A portable and low-cost sensor for grading liver fibrosis and steatosis (the abnormal accumulation of fat in the liver) would facilitate the screening of individuals at risk, and help guide interventions before patients progress to end-stage liver disease. Ultrasound has limited specificity for detecting steatosis, and magnetic resonance (either imaging or elastography) is expensive and not widely accessible. Michael Cima and collaborators describe in their Article that diffusion-weighted T2 relaxometry, implemented in a one-sided portable sensor (pictured), can accurately grade steatosis in anaesthetized mice (by using an average acquisition time of 10 min) and in human liver samples. The researchers estimated the fraction of fat by decomposing the T2-relaxometry signal and attributing the amplitude of each constituent relaxation time to the appropriate fluid component within the liver (intracellular water, extracellular water and fat; with the slowest relaxation time corresponding to fat). A magnetic-resonance sensor for clinical use would need to balance device portability, the depth of signal penetration (a main constraint in the current preclinical prototype), and the strength of the magnetic field (higher strengths are needed for increased penetration depths, which would increase device size and weight, and thus reduce portability). Optimization of the pulse sequences and signal processing could help balance the trade-offs in favour of a portable form factor.

Because the skull strongly attenuates sound waves, clinical ultrasound imaging of brain vasculature is largely restricted to neonates through the open fontanelle, and to adults during brain surgery through a skull flap. In their Article, Mickael Tanter and colleagues now show that a handheld ultrasonic transducer positioned by the temporal-bone window (the thinnest area of the skull, about 20 mm in diameter; pictured) can be used to image, at microscopic resolution, the haemodynamics of brain vasculature deep in the adult brain. The researchers used transcranial ultrasound localization microscopy, which offers a much better trade-off between sound-wave penetration and imaging resolution than clinical ultrasound. To enhance the contrast, the researchers leveraged intravenously injected microbubbles and the tracking of the speckle patterns that the microbubbles generated in the raw data to correct for micrometric artefacts arising from the natural motion of the brain and for sound-wave aberrations arising from mismatches in the speed of sound in brain tissue and bone tissue. The researchers show that the technique can be used to detect a distinct blood-flow vortex within an aneurysm deep in the brain of a patient. This implementation of transcranial ultrafast ultrasound localization microscopy does not allow for real-time imaging, and is constrained by access through the temporal-bone window; yet parallelization of the image-processing algorithms and large ultrasonic helmets operating at a low frequency (and thus higher sound-wave penetration) might eventually enable whole-brain ultrasonic imaging in real time.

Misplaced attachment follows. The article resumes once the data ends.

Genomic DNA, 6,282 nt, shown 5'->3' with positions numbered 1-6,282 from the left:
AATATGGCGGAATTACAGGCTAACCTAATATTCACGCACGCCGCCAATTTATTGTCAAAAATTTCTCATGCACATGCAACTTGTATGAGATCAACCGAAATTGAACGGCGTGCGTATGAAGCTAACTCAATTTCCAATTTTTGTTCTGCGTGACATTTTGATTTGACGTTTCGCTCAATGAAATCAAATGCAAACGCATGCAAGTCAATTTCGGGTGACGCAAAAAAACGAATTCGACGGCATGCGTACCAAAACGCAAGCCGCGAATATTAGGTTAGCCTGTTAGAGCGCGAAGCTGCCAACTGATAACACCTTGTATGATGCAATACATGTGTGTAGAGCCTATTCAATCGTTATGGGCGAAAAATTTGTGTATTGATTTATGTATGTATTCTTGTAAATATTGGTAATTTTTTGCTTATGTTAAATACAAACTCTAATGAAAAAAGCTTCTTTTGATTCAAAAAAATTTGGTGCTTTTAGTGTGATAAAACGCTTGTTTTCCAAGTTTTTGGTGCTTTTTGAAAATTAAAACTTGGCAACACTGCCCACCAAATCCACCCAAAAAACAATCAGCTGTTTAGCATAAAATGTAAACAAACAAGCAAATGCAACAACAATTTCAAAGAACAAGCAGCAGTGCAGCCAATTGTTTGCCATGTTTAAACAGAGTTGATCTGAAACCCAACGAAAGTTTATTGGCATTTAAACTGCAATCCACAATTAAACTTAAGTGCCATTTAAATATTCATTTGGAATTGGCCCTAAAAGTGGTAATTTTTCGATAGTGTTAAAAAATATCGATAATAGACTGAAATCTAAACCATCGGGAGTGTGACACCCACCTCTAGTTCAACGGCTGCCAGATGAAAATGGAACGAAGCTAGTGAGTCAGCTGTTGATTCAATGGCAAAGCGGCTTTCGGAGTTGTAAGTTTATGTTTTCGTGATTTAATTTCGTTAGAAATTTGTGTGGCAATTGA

These three proof-of-concept demonstrations of non-invasive medical technology for diagnostics are a promising signal of what is in store for point-of-care diagnostics in radiology. Eventually, their impact in healthcare will also make some noise.

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Device downsizing via signal enhancement. Nat Biomed Eng 5, 195–196 (2021).